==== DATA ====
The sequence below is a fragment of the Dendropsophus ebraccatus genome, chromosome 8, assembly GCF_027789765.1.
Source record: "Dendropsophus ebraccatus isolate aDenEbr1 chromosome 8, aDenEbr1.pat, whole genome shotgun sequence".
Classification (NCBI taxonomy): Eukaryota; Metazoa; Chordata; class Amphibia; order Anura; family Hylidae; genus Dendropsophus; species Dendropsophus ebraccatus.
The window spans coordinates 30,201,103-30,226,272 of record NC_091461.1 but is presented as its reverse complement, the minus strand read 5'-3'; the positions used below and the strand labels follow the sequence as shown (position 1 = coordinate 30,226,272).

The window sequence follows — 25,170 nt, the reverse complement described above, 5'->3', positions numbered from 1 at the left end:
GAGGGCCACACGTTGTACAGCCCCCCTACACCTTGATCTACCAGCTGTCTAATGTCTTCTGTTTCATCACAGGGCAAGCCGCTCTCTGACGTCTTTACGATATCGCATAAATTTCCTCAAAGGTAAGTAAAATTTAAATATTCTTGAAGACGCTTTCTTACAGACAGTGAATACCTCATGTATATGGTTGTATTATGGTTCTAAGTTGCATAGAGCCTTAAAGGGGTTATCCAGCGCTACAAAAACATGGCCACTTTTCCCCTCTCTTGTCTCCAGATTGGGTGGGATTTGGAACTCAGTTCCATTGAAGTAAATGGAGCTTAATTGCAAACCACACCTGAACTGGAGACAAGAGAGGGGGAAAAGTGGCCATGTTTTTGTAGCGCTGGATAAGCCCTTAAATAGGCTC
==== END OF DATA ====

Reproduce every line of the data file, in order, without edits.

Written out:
The sequence below is a fragment of the Dendropsophus ebraccatus genome, chromosome 8, assembly GCF_027789765.1.
Source record: "Dendropsophus ebraccatus isolate aDenEbr1 chromosome 8, aDenEbr1.pat, whole genome shotgun sequence".
Classification (NCBI taxonomy): Eukaryota; Metazoa; Chordata; class Amphibia; order Anura; family Hylidae; genus Dendropsophus; species Dendropsophus ebraccatus.
The window spans coordinates 30,201,103-30,226,272 of record NC_091461.1 but is presented as its reverse complement, the minus strand read 5'-3'; the positions used below and the strand labels follow the sequence as shown (position 1 = coordinate 30,226,272).

The window sequence follows — 25,170 nt, the reverse complement described above, 5'->3', positions numbered from 1 at the left end:
GAGGGCCACACGTTGTACAGCCCCCCTACACCTTGATCTACCAGCTGTCTAATGTCTTCTGTTTCATCACAGGGCAAGCCGCTCTCTGACGTCTTTACGATATCGCATAAATTTCCTCAAAGGTAAGTAAAATTTAAATATTCTTGAAGACGCTTTCTTACAGACAGTGAATACCTCATGTATATGGTTGTATTATGGTTCTAAGTTGCATAGAGCCTTAAAGGGGTTATCCAGCGCTACAAAAACATGGCCACTTTTCCCCTCTCTTGTCTCCAGATTGGGTGGGATTTGGAACTCAGTTCCATTGAAGTAAATGGAGCTTAATTGCAAACCACACCTGAACTGGAGACAAGAGAGGGGGAAAAGTGGCCATGTTTTTGTAGCGCTGGATAAGCCCTTAAATAGGCTC